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The University of Chicago

An Essay Toward a History
of Shakespeare in

Norway

A DISSERTATION

SUBMITTED TO THE FACULTY

OF THE GRADUATE SCHOOL OF ARTS AND LITERATURE

IN CANDIDACY FOR THE DEGREE OF

DOCTOR OF PHILOSOPHY

DEPARTMENT OF GERMANICS AND ENGLISH

BY

MARTIN BROWN RUUD

Reprint from
Scandinavian Studies and Notes

Urbana, Illinois

1917

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PREFATORY NOTE

I have attempted in this study to trace the history of Shakespearean translations, Shakespearean criticism, and the performances of Shakespeare's plays in Norway. I have not attempted to investigate Shakespeare's influence on Norwegian literature. To do so would not, perhaps, be entirely fruitless, but it would constitute a different kind of work.

The investigation was made possible by a fellowship from the University of Chicago and a scholarship from the American-Scandinavian Foundation, and I am glad to express my gratitude to these bodies for the opportunities given to me of study in the Scandinavian countries. I am indebted for special help and encouragement to Dr. C. N. Gould and Professor J. M. Manly, of the University of Chicago, and to the authorities of the University library in Kristiania for their unfailing courtesy. To my wife, who has worked with me throughout, my obligations are greater than I can express.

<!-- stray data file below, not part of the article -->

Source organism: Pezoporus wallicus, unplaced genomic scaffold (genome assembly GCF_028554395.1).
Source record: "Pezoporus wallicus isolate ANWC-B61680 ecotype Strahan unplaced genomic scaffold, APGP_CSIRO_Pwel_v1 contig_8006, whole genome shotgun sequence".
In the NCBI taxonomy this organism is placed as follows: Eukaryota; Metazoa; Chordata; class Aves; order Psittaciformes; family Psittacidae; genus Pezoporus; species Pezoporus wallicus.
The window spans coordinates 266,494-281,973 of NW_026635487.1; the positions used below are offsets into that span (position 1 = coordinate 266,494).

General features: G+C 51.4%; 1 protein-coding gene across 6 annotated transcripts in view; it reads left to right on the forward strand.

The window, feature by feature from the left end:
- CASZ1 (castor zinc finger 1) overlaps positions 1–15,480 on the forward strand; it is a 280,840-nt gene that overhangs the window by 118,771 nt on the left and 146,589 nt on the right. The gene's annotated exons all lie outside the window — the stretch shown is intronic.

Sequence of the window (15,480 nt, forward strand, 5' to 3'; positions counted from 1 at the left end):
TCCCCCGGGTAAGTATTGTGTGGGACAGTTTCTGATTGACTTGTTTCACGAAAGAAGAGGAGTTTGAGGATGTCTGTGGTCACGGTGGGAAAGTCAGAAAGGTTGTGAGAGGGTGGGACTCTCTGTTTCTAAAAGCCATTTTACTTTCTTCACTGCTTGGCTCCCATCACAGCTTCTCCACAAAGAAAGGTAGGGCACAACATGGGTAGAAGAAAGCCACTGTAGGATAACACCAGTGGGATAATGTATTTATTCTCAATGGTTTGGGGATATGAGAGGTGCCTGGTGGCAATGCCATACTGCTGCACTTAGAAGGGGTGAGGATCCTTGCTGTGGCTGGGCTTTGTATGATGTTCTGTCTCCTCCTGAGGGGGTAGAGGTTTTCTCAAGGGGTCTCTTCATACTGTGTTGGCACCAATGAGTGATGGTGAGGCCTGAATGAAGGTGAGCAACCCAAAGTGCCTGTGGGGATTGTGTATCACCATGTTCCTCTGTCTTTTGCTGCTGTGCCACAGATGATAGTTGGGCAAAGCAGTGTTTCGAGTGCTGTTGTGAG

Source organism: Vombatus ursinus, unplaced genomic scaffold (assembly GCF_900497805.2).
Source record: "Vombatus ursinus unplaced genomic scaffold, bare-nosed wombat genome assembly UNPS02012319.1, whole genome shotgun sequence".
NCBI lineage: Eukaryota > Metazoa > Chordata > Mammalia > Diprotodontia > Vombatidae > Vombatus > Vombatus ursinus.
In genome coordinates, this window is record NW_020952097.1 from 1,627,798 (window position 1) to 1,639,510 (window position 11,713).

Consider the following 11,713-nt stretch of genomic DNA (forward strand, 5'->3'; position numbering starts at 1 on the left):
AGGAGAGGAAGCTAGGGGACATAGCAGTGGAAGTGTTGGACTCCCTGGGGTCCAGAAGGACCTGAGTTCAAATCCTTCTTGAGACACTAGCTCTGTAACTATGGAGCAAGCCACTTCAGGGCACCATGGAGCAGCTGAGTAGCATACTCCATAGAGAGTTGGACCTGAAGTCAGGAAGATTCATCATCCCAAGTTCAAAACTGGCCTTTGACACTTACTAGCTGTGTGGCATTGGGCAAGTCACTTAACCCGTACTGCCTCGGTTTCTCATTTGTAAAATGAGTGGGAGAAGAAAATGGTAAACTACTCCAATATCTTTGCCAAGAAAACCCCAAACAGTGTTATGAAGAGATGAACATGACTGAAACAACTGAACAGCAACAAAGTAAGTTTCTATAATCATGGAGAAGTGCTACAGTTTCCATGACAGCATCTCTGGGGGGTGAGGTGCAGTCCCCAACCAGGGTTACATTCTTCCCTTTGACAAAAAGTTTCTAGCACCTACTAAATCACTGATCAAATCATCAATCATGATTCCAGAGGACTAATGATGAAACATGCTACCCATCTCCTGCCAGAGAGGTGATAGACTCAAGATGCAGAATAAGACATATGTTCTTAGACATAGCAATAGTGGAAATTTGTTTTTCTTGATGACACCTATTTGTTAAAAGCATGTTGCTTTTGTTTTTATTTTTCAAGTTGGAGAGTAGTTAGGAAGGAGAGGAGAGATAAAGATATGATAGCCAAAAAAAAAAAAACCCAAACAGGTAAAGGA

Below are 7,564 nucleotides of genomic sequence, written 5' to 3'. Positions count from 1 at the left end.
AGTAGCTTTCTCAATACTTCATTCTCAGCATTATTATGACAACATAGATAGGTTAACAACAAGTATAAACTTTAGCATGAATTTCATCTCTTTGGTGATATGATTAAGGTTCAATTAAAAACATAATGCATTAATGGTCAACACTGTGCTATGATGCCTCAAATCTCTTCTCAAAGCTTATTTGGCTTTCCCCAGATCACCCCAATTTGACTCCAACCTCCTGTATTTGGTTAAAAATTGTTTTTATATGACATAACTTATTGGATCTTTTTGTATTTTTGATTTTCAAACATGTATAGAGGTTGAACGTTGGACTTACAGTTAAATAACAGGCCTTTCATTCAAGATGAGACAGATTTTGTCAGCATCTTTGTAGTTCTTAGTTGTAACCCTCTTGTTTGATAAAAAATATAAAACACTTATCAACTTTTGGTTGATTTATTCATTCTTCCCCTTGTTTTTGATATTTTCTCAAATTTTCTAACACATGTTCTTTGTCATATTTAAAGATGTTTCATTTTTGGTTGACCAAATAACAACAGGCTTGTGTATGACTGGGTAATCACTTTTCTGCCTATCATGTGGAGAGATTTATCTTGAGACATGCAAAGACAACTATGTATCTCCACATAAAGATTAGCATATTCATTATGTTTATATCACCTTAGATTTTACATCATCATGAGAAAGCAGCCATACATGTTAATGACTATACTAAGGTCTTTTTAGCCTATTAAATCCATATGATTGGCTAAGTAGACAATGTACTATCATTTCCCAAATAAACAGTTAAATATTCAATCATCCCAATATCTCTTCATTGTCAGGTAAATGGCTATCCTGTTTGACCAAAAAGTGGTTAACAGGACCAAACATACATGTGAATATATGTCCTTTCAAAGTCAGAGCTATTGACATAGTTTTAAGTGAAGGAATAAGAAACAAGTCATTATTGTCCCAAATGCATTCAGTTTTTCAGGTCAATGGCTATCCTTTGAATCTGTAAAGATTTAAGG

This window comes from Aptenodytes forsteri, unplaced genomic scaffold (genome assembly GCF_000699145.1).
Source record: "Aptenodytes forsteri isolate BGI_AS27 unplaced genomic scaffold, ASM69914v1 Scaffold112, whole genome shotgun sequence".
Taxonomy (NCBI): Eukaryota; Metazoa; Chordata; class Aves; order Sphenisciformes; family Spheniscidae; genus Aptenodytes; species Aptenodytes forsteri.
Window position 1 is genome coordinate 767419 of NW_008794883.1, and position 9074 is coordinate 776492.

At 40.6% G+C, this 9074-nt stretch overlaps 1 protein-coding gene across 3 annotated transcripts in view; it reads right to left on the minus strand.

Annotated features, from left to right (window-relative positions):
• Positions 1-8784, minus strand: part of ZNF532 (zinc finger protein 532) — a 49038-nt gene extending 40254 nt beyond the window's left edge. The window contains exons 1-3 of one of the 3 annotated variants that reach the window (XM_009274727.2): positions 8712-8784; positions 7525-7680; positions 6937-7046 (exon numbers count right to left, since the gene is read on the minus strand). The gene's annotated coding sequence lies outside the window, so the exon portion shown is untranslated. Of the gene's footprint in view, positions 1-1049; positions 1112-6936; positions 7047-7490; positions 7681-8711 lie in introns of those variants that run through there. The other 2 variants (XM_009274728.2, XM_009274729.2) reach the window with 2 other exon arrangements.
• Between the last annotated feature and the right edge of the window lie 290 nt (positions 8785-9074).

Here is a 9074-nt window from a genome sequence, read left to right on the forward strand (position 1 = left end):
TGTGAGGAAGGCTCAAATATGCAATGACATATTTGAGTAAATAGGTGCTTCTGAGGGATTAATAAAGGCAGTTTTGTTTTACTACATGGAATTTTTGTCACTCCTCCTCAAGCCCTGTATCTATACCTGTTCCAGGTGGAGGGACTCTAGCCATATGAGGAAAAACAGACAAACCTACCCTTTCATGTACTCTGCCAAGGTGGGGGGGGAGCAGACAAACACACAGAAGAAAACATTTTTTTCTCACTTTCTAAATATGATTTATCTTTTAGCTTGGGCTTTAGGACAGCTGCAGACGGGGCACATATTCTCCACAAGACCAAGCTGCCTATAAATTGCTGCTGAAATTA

It is my plan to follow this monograph with a second on the history of Shakespeare in Denmark.

M. B. R.
Minneapolis, Minnesota.
September, 1916.

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CHAPTER I

SHAKESPEARE TRANSLATIONS IN NORWAY

A

In the years following 1750, there was gathered in the city of Trondhjem a remarkable group of men: Nils Krog Bredal, composer of the first Danish opera, John Gunnerus, theologian and biologist, Gerhart Schøning, rector of the Cathedral School and author of an elaborate history of the fatherland, and Peter Suhm, whose 14,047 pages on the history of Denmark testify to a learning, an industry, and a generous devotion to scholarship which few have rivalled. Bredal was mayor (Borgermester), Gunnerus was bishop, Schøning was rector, and Suhm was for the moment merely the husband of a rich and unsympathetic wife. But they were united in their interest in serious studies, and in 1760, the last three-somewhat before Bredal's arrival — founded “Videnskabsselkabet i Trondhjem.” A few years later the society received its charter as “Det Kongelige Videnskabsselskab.

A little provincial scientific body! Of what moment is it? But in those days it was of moment. Norway was then and long afterwards the political and intellectual dependency of Denmark. For three hundred years she had been governed more or less effectively from Copenhagen, and for two hundred years Danish had supplanted Norwegian as the language of church and state, of trade, and of higher social intercourse. The country had no university; Norwegians were compelled to go to Copenhagen for their degrees and there loaf about in the anterooms of ministers waiting for preferment. Videnskabsselskabet was the first tangible evidence of awakened national life, and we are not surprised to find that it was in this circle that the demand for a separate Norwegian university was first authoritatively presented. Again, a little group of periodicals sprang up in which were discussed, learnedly and pedantically, to be sure, but with keen intelligence, the questions that were interesting the great world outside. It is dreary business ploughing through these solemn, badly printed octavos and quartos. Of a sudden, however, one

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